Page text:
Pils beer is known by many AKAs; from the shortened pils, to the variations of pilsner and pilsener, as well as the combinations of pils beer, pils lager, German pils and keller pils. Pils beer has an ABV range of 4.5-5%, is pale in colour and traditionally served with a large frothy head. There are pilsners now brewed right across the world and you can find an extensive range available at Beers of Europe, from 60 different countries.

The first pils beer was brewed in Pilsen (hence the name) by the Pilsner Urquell Brewery in 1842. The birth of the pilsner was born out of frustration with the consistently poor quality of the beer and in Pilsen the citizens showed their disgust by pouring 36 kegs of beer into the streets. The city’s brewers decided to start from scratch and the rest, as the saying goes, is history. They hired two Bavarians, designed a state of the art brewery, learned from the best and the pilsner beer was born. It is not an understatement to call the development of the pils lager a game changer in the beer world.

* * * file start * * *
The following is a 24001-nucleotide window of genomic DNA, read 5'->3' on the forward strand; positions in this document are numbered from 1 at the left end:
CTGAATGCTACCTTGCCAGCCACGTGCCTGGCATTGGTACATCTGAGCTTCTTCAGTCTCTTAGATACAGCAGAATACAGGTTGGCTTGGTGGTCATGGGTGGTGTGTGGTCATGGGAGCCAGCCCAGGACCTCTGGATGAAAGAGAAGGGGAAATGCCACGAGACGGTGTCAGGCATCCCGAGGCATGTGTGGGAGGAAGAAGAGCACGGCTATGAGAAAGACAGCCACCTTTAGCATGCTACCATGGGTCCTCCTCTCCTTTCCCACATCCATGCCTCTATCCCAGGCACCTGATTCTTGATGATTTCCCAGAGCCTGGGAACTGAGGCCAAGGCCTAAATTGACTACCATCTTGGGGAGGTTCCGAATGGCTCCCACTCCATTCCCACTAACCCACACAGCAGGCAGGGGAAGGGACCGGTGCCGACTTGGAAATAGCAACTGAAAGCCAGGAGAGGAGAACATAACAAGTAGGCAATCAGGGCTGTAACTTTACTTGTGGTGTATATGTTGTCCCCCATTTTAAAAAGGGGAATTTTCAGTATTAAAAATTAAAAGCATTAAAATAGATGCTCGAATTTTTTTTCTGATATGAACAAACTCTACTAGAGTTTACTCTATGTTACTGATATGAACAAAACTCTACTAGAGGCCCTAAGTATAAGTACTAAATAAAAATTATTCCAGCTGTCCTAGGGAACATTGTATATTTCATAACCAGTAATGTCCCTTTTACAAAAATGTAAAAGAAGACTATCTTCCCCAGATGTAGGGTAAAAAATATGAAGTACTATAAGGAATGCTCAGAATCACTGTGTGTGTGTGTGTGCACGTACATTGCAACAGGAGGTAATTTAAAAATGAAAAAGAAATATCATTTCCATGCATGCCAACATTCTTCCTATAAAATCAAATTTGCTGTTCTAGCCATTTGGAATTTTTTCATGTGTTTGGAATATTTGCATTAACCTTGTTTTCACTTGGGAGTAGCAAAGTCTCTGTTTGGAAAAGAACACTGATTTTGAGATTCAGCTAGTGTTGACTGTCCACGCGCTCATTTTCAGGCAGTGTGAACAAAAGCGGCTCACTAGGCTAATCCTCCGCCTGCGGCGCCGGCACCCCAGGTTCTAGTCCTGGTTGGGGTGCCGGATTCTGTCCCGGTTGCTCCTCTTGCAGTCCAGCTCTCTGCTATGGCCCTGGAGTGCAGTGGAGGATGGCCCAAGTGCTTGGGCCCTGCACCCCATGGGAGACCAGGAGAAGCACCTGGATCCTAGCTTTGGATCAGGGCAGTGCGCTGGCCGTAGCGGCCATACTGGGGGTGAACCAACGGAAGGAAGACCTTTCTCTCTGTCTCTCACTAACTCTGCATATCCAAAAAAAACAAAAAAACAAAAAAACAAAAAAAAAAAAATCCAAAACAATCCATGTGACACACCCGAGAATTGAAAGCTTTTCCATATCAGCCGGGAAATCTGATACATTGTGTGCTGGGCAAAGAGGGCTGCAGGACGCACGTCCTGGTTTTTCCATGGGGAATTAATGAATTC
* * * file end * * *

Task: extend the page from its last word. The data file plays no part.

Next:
One thing that marked pils beer as a new frontier for brewing was that it could be said to be the first truly bottom-fermented brew. Two other key features of this new kid on the block were the German purity laws which would only allow four ingredients (hops, barley, yeast and water) and that the water in question was soft, thus free from harsh minerals.

With the growth of the railroads, the popularity of the pils spread and so did the number of variations. Just because it is popular, doesn’t make it an easy beer to brew and it is said by many master brewers that the pils beer requires an almost obsessive and intimate attention to detail; needing high quality ingredients, careful handling of temperamental yeasts and plenty of patience. 


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